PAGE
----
Rick Mahler had already given up home runs to Jody Davis and Leon Durham, but things were starting to look up for the Braves by the bottom of the fourth. Behind home runs from Ken Oberkfell and Gerald Perry, the Braves would plate seven runs and take an 8-4 lead. The Cubs would bring the gap within reach after a three run homer by Shawon Dunston. The Braves would score one more, and with a 9-7 lead, manager Chick Tanner would give the ball to future Hall of Fame closer, Bruce Sutter. Sutter had missed the entire 1987 season due to injury and Braves fans everywhere were hoping he would return to form. A walk, a double and a single later, the game was tied. Four innings later, with the Braves Jim Acker on the mound, it was a double, a bunt and a sacrifice fly. The Braves would lose 10-9 in 13 innings. That was opening day. The Braves wouldn’t win until the 11th game of the season.
If you’re a Braves fan and your baseball fandom began in 1991 or some point after, you have no idea just how long a baseball season can be. If there was any optimism to be had coming into the 1988 season, and there certainly wasn’t much, it was gone in the blink of an eye. The Braves won the NL West in 1982 on the strength of a 13 game winning streak to open the season. Well, in 1988, the Braves were out of it after just ten games.
I’m not sure how to describe the futility that was that season. The Braves would not win more than three games in a row all season. Other than three days in late May and early June, the Braves would occupy last place the entire season. The entire division would finish over .500. The Braves would finish thirty-nine and half games behind the first place Dodgers. As you would expect from a team that would lose a hundred and six games, they had the worst offense in the league and the second worst pitching staff in the league.
There were few bright spots that season. Dale Murphy remained the team’s top offensive threat, but his decline from his career best numbers of 1987 was stunning. Gerald Perry had his own career best year in 1988, but it was nothing to scream about. Rookie second baseman Ron Gant showed some pop, but still needed seasoning. Rich Mahler and Pete Smith were solid, but unspectacular in the rotation. Even the stories that you wanted to make you happy, like the return of veteran utility man Jerry Royster, would ultimately disappoint. (Royster would turn in the worst season of his career. It would be his last.)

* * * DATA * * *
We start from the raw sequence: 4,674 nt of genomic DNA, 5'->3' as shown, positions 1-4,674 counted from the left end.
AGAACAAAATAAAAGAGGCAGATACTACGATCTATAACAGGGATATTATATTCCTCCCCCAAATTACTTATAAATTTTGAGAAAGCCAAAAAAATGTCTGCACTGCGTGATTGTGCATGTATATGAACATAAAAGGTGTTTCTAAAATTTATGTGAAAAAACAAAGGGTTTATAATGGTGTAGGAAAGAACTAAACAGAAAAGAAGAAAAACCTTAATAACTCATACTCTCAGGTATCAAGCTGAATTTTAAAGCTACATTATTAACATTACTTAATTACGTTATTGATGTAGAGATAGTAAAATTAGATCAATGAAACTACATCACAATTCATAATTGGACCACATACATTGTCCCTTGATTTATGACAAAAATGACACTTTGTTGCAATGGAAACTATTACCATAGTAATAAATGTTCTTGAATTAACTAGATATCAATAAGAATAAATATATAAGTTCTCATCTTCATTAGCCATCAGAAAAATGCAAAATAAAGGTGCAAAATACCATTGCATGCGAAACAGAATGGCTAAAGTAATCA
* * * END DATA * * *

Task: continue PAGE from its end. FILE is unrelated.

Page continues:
The 1988 Atlanta Braves were just awful. Historically awful. Thanks to TBS, they were on display for the entire nation. If you were a Braves fan, you still loved your team. It just wasn’t easy. Still, brighter days were ahead and many of the names that would lead the Braves franchise into an unmatched streak of post-season appearances began making their mark in 1988.
After debuting in late 1987, Tom Glavine would spend the entire season in the rotation. He would lead the league with 17 losses, but he pitched better than that number would indicate. It was also Ron Gant’s first full season wearing a big league uniform. He finished fourth in Rookie of the Year balloting. It was Lonnie Smith’s first year in a Braves uniform, and while it was an awful year, he would begin a stretch of three solid seasons for the Braves in 1989. The two men who would man the middle for the Braves for a large portion of the 1990s, Mark Lemke and Jeff Blauser, would see limited playing time in 1988. John Smoltz would also debut by holding the Mets to a single run in eight innings for his first major league win.
It’s easy to remember how bad the Braves were in 1988. They would be bad again in 1989 and 1990 as well. It’s easy now to look back and see that the Braves were planting the seeds of what would blossom into a championship franchise. We may not have seen it then, but the team was starting to come together.
At the time, it was excruciating. More painful than heartbreaking. They were simply a really bad baseball team. A really, really, really bad baseball team.
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Tom Glavine and John Smoltz will both make the Hall of Fame one day. Still, I doubt their rookie cards will ever make much of an impact on the hobby. Both are victims of the era of rampant overproduction. Glavine would appear in all four major sets released that year. (The manufacturers in 1988 were Topps, Fleer, Donruss and Score.) To say his rookie card can be found in abundance would be an understatement. The Fleer Update card on which John Smoltz would make his first appearance in a major set is only slightly rarer. Still, I highly recommend every Braves fan pick up these cards. After all, you can probably get all five for two bucks.